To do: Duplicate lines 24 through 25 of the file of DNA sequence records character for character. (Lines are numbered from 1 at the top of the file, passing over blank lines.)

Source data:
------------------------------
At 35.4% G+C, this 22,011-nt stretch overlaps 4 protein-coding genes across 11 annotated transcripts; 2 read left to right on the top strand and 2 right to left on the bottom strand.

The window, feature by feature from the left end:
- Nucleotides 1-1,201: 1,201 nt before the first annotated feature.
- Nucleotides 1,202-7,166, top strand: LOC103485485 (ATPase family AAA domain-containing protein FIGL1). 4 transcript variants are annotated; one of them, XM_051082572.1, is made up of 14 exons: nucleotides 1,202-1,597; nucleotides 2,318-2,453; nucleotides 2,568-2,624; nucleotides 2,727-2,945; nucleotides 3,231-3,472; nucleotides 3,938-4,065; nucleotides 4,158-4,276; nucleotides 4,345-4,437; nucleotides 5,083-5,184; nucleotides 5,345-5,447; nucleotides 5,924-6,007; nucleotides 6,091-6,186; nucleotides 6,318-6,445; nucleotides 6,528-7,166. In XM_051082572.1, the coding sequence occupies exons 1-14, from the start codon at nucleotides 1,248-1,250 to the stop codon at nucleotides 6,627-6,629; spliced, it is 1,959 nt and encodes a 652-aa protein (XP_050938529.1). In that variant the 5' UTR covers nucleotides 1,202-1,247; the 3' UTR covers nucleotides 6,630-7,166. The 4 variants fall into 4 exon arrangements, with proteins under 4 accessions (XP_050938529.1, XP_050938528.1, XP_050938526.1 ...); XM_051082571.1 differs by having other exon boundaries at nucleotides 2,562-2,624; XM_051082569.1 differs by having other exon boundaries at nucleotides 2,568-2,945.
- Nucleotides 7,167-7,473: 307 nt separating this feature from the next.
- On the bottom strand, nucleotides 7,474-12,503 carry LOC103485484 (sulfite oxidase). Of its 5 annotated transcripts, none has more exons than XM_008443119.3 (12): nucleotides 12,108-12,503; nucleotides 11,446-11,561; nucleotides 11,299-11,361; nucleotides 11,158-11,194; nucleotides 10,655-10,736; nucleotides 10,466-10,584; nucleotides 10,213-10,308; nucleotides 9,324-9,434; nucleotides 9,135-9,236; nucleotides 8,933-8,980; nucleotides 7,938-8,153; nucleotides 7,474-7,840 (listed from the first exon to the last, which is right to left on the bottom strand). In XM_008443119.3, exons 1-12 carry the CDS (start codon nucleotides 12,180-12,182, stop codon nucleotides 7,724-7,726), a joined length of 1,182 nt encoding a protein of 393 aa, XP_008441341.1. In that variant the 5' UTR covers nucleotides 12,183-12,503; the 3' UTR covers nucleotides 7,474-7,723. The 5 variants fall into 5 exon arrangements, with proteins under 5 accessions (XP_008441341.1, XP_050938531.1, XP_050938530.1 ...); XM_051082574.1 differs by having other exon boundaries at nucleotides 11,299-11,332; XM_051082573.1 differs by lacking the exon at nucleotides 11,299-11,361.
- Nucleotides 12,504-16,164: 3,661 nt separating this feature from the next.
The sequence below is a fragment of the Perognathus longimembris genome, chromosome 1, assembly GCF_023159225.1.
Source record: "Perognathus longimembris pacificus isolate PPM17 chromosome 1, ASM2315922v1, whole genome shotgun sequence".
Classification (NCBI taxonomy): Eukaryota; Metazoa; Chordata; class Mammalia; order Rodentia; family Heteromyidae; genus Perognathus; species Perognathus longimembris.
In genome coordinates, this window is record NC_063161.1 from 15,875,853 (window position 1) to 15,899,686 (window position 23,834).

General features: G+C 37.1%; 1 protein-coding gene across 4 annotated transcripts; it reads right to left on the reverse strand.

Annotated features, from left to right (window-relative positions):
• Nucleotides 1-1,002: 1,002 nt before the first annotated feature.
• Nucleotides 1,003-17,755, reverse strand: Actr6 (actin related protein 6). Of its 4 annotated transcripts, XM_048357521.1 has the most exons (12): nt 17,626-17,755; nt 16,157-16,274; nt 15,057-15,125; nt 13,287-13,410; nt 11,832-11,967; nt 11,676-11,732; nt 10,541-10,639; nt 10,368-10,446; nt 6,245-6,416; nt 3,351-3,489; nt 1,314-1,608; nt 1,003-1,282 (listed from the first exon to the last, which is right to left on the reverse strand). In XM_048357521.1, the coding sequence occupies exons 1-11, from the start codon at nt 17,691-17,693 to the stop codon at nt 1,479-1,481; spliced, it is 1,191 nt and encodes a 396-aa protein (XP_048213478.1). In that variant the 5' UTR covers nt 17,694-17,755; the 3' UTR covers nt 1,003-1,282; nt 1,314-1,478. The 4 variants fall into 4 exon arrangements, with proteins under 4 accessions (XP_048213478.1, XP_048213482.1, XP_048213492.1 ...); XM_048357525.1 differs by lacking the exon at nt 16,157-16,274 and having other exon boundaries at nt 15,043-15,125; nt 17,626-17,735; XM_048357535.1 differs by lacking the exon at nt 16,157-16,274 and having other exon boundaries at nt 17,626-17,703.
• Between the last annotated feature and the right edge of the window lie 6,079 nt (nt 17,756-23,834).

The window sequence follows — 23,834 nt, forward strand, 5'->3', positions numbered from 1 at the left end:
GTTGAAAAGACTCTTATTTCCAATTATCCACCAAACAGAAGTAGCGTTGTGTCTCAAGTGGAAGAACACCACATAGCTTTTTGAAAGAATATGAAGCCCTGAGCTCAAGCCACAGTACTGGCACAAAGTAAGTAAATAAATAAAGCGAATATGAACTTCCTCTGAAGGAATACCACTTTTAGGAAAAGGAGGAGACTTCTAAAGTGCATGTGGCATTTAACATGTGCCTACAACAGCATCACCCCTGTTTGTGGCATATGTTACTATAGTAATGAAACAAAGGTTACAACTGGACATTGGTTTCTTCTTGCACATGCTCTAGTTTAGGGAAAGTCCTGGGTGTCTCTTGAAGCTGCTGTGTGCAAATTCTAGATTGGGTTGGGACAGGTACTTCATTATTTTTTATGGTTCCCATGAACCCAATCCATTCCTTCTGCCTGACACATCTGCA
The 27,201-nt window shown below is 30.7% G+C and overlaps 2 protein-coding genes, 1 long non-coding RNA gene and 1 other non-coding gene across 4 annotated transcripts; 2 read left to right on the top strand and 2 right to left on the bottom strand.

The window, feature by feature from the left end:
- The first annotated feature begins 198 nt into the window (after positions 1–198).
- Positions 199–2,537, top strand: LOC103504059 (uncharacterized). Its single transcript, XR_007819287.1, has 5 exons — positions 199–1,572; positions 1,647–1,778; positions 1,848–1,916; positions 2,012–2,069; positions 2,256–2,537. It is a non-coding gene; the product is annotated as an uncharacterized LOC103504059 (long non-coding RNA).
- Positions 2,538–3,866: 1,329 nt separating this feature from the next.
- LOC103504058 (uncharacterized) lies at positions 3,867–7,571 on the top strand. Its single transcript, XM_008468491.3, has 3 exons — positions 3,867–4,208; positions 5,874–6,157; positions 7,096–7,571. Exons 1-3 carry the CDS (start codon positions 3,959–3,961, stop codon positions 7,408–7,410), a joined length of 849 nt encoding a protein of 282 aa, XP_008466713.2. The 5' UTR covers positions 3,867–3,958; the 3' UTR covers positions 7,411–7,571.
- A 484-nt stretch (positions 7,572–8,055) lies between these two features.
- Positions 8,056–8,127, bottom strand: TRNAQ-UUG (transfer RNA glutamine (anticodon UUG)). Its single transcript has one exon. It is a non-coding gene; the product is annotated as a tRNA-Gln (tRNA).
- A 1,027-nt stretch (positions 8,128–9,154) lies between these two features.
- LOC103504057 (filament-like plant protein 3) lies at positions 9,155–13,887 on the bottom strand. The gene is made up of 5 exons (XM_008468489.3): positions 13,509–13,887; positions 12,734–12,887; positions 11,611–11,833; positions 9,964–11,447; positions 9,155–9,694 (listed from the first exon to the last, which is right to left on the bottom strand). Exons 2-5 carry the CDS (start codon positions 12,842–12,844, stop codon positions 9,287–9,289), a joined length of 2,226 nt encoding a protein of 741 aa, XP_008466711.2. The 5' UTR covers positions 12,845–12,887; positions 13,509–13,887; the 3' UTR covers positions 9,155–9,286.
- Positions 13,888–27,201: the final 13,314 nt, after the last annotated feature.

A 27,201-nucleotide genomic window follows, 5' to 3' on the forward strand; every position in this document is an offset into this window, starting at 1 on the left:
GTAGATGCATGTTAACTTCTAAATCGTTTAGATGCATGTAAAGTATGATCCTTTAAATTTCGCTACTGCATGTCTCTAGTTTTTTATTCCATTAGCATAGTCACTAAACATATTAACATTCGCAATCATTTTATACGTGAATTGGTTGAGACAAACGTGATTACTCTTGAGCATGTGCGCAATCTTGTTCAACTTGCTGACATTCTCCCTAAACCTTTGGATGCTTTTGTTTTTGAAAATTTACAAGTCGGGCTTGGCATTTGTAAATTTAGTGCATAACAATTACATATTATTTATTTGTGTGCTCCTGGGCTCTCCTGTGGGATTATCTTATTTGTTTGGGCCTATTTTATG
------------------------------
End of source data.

- LOC103504058 (uncharacterized) lies at positions 3,867–7,571 on the top strand. Its single transcript, XM_008468491.3, has 3 exons — positions 3,867–4,208; positions 5,874–6,157; positions 7,096–7,571. Exons 1-3 carry the CDS (start codon positions 3,959–3,961, stop codon positions 7,408–7,410), a joined length of 849 nt encoding a protein of 282 aa, XP_008466713.2. The 5' UTR covers positions 3,867–3,958; the 3' UTR covers positions 7,411–7,571.
- A 484-nt stretch (positions 7,572–8,055) lies between these two features.